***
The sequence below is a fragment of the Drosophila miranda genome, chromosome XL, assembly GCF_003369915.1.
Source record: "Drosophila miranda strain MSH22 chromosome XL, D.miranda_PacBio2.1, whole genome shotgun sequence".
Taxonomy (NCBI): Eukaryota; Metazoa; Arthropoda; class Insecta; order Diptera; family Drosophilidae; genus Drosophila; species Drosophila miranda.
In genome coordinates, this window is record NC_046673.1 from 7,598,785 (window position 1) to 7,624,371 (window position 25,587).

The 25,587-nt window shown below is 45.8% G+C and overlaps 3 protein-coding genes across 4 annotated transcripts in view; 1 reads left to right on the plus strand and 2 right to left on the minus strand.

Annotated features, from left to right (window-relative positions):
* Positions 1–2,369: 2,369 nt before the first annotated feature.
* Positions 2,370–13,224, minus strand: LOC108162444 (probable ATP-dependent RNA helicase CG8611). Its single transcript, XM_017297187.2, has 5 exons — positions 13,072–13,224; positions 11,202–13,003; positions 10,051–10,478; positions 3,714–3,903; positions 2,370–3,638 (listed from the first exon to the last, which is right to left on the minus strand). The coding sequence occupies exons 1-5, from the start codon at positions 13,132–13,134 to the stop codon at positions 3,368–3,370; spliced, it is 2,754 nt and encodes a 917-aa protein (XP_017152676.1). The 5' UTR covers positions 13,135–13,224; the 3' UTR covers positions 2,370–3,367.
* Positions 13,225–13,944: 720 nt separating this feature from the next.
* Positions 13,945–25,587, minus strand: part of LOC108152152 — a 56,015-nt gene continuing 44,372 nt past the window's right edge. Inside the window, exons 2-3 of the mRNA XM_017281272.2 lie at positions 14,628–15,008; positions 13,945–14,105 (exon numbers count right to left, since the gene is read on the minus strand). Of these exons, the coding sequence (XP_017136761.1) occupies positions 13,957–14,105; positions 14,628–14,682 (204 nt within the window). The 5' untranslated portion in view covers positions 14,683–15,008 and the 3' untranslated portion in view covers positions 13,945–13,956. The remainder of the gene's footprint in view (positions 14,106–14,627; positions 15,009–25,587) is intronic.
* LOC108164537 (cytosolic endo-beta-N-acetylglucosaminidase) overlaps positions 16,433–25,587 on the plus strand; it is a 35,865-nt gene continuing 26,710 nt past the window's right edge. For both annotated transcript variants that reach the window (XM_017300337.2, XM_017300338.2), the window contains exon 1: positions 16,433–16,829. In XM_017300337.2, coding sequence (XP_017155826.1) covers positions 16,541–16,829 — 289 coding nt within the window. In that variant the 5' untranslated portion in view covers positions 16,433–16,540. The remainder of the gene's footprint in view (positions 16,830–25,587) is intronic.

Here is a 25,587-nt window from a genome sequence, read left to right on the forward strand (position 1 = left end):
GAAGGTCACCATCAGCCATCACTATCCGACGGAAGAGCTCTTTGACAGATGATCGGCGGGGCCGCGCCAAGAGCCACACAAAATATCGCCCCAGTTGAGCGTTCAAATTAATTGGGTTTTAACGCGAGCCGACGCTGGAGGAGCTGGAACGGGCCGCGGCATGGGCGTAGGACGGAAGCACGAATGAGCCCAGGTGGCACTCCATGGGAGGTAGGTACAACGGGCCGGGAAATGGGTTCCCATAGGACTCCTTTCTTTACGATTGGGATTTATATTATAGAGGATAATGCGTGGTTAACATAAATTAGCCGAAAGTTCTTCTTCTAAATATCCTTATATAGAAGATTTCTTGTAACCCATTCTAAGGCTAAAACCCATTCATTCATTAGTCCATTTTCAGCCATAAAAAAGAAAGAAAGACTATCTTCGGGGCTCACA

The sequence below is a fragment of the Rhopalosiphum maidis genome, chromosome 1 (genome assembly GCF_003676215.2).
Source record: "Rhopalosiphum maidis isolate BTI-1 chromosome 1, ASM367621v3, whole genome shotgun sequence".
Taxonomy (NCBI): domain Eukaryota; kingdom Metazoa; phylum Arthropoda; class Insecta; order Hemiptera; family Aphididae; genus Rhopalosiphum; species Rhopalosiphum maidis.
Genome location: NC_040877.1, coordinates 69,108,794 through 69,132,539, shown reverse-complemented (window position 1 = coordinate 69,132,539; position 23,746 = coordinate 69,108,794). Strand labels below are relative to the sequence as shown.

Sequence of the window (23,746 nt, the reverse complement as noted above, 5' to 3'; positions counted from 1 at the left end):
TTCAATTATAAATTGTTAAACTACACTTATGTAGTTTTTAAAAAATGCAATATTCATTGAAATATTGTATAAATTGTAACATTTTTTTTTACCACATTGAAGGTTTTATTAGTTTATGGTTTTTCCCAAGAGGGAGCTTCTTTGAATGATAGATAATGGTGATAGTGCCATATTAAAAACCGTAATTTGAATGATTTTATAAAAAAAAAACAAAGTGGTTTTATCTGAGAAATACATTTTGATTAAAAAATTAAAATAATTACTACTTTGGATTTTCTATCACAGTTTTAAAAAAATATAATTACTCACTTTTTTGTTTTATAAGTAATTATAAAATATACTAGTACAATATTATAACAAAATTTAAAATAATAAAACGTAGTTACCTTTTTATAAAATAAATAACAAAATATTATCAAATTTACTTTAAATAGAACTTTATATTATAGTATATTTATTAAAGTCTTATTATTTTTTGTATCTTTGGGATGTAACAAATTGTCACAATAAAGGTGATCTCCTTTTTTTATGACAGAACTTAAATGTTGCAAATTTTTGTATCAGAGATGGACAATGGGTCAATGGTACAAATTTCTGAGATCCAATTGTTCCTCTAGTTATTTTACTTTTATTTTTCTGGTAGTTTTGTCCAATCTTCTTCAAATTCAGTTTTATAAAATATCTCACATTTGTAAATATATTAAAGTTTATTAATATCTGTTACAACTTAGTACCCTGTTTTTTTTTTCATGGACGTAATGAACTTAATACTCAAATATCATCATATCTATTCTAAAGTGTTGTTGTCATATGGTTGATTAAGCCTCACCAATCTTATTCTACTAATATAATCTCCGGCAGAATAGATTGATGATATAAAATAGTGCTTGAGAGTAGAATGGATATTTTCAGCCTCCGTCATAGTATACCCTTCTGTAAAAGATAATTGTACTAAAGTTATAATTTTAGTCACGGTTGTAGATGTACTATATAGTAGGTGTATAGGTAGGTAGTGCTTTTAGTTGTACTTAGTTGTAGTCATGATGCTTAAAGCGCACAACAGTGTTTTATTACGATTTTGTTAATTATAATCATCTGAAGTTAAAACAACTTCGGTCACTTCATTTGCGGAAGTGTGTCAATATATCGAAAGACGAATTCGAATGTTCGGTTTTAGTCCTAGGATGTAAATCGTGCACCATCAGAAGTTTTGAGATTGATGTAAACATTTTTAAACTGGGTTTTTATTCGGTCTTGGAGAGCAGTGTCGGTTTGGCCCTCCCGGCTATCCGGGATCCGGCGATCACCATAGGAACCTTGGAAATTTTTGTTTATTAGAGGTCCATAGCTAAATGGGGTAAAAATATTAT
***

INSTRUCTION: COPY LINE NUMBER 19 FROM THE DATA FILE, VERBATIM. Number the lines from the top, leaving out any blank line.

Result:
TTCAATTATAAATTGTTAAACTACACTTATGTAGTTTTTAAAAAATGCAATATTCATTGAAATATTGTATAAATTGTAACATTTTTTTTTACCACATTGAAGGTTTTATTAGTTTATGGTTTTTCCCAAGAGGGAGCTTCTTTGAATGATAGATAATGGTGATAGTGCCATATTAAAAACCGTAATTTGAATGATTTTATAAAAAAAAAACAAAGTGGTTTTATCTGAGAAATACATTTTGATTAAAAAATTAAAATAATTACTACTTTGGATTTTCTATCACAGTTTTAAAAAAATATAATTACTCACTTTTTTGTTTTATAAGTAATTATAAAATATACTAGTACAATATTATAACAAAATTTAAAATAATAAAACGTAGTTACCTTTTTATAAAATAAATAACAAAATATTATCAAATTTACTTTAAATAGAACTTTATATTATAGTATATTTATTAAAGTCTTATTATTTTTTGTATCTTTGGGATGTAACAAATTGTCACAATAAAGGTGATCTCCTTTTTTTATGACAGAACTTAAATGTTGCAAATTTTTGTATCAGAGATGGACAATGGGTCAATGGTACAAATTTCTGAGATCCAATTGTTCCTCTAGTTATTTTACTTTTATTTTTCTGGTAGTTTTGTCCAATCTTCTTCAAATTCAGTTTTATAAAATATCTCACATTTGTAAATATATTAAAGTTTATTAATATCTGTTACAACTTAGTACCCTGTTTTTTTTTTCATGGACGTAATGAACTTAATACTCAAATATCATCATATCTATTCTAAAGTGTTGTTGTCATATGGTTGATTAAGCCTCACCAATCTTATTCTACTAATATAATCTCCGGCAGAATAGATTGATGATATAAAATAGTGCTTGAGAGTAGAATGGATATTTTCAGCCTCCGTCATAGTATACCCTTCTGTAAAAGATAATTGTACTAAAGTTATAATTTTAGTCACGGTTGTAGATGTACTATATAGTAGGTGTATAGGTAGGTAGTGCTTTTAGTTGTACTTAGTTGTAGTCATGATGCTTAAAGCGCACAACAGTGTTTTATTACGATTTTGTTAATTATAATCATCTGAAGTTAAAACAACTTCGGTCACTTCATTTGCGGAAGTGTGTCAATATATCGAAAGACGAATTCGAATGTTCGGTTTTAGTCCTAGGATGTAAATCGTGCACCATCAGAAGTTTTGAGATTGATGTAAACATTTTTAAACTGGGTTTTTATTCGGTCTTGGAGAGCAGTGTCGGTTTGGCCCTCCCGGCTATCCGGGATCCGGCGATCACCATAGGAACCTTGGAAATTTTTGTTTATTAGAGGTCCATAGCTAAATGGGGTAAAAATATTAT